No one can blame them
Caroline B. Glick tells us in “The State Department drops the ball” (Our World, November 28) about the misdeeds of the terrorist dude Mahmoud Abbas and the feeble response of the US State Department.
Abbas, president of the Palestinian Authority, made clear long ago that he had no intention of acceding to the demands of US President Donald Trump, even when he was nicely asked to stop paying money to terrorists and their families for murdering Israelis.
Unlike Prime Minister Benjamin Netanyahu and his minions, who collapse in fear whenever Trump makes demands, Abbas has no problem – he knows only too well the desperation of both Trump and Netanyahu to make a deal. The constant begging and groveling of Netanyahu for the Palestinians to return to the negotiating table – and please recognize our legitimacy in the land – along with Trump’s acceptance of Abbas as a “man of peace” and someone with whom he can make his deal of the century, have not gone unnoticed.
The latest fiasco, where Trump almost immediately retracted his threat to close down the PLO office in Washington, was a brilliant success for Abbas. It seems like he just can’t lose – and now he even has control back over the Gaza Strip while Hamas makes it clear that it has no intention of giving up control of its arms, which it will use to continue to fight the “Zionist entity” and end the “occupation of Palestinian land.”
One can hardly blame Hamas for its aspirations, nor Abbas for his intransigence.
Remove the lens covers
With regard to MK Amir Peretz’s “Homegrown terrorism” (Comment & Features, November 27), domestic violence is not “terrorism,” just as a mass killing is not a “Holocaust” and a nondemocratic act “Nazism.”
We trivialize these terms by including them in our everyday rhetoric. Peretz again proves that he has as yet failed to remove the lens covers from his binoculars.


Database for Israel-haters
I read Melanie Phillips’s “Worried about Jew-baiters? Give it straight back to them” (As I See It, November 24), where she says that instead of trying to explain Israel’s position to our enemies, we need to take an aggressive approach.
Some time ago, I suggested in a letter to The Jerusalem Post that a public database be set up to include all Israel-haters. The entries would include a short description of their activities and hate-mongering.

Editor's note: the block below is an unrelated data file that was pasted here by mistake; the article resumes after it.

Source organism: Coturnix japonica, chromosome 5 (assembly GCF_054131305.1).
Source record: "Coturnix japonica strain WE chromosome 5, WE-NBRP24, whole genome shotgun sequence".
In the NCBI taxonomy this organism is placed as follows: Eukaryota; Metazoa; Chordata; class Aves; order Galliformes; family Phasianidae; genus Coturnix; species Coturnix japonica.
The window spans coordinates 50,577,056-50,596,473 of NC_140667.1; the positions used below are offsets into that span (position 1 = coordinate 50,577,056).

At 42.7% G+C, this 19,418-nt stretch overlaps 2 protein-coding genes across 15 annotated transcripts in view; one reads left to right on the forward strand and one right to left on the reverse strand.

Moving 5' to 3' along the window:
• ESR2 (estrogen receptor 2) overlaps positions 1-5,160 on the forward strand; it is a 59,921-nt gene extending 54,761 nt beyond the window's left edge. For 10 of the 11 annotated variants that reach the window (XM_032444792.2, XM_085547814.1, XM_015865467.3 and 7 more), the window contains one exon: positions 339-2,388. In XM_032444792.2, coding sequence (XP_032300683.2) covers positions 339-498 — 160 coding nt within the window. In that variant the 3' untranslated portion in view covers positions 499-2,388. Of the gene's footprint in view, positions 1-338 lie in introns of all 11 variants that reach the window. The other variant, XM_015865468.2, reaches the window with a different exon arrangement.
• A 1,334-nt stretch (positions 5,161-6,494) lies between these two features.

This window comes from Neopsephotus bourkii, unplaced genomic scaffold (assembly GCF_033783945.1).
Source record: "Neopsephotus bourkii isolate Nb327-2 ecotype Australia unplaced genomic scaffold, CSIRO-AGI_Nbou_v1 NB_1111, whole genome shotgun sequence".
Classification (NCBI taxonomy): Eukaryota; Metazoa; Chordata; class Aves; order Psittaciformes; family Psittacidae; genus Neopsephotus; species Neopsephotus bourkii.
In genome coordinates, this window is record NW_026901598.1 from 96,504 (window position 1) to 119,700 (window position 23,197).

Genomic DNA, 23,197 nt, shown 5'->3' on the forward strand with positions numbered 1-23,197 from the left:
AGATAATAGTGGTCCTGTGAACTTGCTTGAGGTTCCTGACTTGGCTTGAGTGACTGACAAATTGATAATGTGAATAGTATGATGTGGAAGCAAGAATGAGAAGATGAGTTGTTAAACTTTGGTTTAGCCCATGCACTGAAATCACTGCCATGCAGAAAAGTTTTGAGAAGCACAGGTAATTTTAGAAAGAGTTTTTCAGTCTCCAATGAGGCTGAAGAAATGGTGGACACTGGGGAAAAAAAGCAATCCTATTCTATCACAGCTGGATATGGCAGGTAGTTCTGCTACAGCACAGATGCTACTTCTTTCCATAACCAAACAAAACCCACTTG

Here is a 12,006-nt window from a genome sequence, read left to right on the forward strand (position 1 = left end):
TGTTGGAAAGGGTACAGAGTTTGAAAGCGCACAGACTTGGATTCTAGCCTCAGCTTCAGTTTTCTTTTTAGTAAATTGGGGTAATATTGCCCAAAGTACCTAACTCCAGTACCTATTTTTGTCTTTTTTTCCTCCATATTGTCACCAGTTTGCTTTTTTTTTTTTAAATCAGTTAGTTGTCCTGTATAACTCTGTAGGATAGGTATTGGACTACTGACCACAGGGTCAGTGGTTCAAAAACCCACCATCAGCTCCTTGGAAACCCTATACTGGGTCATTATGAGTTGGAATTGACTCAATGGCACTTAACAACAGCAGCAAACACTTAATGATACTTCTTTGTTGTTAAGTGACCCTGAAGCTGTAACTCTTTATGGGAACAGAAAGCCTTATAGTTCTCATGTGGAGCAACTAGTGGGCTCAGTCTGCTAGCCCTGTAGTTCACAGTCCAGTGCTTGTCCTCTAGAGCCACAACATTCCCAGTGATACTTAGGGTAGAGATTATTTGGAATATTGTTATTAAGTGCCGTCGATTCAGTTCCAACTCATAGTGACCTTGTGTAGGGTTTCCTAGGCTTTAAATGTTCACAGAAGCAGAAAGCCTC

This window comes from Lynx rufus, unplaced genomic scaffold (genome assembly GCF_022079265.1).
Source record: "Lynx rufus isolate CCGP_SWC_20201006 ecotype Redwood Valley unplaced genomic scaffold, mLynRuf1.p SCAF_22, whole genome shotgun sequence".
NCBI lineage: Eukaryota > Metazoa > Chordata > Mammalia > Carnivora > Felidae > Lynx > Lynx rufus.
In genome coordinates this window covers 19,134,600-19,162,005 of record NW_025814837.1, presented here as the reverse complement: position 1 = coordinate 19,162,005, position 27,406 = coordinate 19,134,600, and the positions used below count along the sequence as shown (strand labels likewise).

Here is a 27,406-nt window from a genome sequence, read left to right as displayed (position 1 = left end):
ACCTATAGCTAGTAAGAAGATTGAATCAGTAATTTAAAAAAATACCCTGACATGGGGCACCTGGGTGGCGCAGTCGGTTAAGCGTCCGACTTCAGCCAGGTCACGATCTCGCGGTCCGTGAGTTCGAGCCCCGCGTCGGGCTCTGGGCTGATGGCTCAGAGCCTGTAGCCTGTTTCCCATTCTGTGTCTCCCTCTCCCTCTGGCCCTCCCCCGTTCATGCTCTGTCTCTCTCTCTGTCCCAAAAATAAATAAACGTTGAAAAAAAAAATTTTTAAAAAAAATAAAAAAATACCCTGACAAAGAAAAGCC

This would also become “part” of their CVs, which could be a problem for them when they need a job or a university needs funding.
Unfortunately, nothing came of my suggestion.
But this is a necessary attack on these people.
It would obviously require funding, manpower and organization, but Israel is up to the challenge.


Change in narrative In retrospect, there is one glaring omission in all the present discussions of the Egypt-Israel peace treaty (“When Sadat showed the way,” My Word, November 24): the change in the narrative.
The former editor of Commentary magazine, Norman Podhoretz, pointed out the change in the aftermath of the treaty as follows: Whereas before the treaty the narrative was a conflict between Israel and Arab states, where Israel was the victim of Arab state aggression, after the treaty the narrative was successfully converted by Arab propaganda to an Israel-Palestinian conflict, where the victims were the Palestinians.
This narrative left the Arab states out of the conflict although they continued their war by other means (e.g., boycotts and international diplomacy).
It is mainly because of this change in narrative that Israel has failed to win the battle for world opinion and international legitimacy. This is an unfortunate, unforeseen consequence of the “historic” Egypt-Israel peace treaty.